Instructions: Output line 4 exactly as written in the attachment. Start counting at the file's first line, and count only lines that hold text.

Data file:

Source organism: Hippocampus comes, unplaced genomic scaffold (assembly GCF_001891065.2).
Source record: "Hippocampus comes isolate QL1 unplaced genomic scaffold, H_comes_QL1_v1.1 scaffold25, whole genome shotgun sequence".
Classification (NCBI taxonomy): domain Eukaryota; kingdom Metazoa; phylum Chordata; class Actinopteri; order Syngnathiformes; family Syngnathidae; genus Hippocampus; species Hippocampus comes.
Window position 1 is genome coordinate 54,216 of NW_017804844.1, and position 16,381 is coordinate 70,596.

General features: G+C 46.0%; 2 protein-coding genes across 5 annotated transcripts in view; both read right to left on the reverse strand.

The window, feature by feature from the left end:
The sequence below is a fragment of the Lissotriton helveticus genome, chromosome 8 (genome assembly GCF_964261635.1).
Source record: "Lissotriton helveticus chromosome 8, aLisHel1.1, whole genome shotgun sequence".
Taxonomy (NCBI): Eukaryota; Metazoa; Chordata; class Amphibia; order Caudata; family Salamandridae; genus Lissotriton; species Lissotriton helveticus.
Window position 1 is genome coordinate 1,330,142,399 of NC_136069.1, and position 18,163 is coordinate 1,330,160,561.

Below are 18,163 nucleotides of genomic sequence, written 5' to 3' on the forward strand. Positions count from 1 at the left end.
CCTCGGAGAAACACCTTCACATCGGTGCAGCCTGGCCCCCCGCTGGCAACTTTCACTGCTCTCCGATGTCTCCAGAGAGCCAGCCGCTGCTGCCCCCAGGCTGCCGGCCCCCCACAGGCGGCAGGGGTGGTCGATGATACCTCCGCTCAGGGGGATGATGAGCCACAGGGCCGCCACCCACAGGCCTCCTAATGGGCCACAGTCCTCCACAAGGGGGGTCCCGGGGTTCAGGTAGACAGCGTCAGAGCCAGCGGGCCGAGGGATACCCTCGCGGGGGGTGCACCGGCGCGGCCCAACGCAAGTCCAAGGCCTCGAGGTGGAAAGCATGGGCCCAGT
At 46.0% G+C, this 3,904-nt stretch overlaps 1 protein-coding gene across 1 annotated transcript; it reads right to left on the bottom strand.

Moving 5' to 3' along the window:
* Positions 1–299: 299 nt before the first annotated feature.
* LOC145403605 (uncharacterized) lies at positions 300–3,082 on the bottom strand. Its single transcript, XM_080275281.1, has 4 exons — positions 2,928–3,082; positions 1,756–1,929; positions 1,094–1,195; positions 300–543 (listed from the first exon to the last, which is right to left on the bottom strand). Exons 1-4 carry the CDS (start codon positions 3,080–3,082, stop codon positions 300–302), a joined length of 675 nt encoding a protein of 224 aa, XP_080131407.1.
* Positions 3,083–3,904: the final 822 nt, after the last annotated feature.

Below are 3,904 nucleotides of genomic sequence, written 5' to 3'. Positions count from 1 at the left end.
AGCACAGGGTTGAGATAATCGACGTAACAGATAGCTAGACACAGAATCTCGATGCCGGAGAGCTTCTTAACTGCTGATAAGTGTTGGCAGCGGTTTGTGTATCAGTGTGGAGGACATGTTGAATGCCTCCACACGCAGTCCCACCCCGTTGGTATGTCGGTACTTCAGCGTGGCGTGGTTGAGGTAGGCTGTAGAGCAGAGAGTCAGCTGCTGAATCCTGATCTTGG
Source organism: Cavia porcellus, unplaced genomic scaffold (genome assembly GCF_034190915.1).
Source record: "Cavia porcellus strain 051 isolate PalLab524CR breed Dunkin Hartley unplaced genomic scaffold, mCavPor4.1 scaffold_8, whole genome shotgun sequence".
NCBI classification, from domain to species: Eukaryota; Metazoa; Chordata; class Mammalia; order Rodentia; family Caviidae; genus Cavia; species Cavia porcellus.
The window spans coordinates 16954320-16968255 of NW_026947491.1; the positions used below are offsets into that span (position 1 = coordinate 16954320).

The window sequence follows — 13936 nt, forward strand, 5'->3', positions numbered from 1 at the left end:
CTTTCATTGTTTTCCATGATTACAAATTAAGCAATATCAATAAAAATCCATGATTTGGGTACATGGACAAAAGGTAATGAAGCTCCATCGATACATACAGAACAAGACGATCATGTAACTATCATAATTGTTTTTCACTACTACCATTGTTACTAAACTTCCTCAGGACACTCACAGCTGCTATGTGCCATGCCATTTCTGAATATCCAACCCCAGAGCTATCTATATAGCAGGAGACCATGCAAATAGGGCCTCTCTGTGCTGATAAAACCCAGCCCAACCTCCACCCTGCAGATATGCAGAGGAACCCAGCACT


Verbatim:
Window position 1 is genome coordinate 54,216 of NW_017804844.1, and position 16,381 is coordinate 70,596.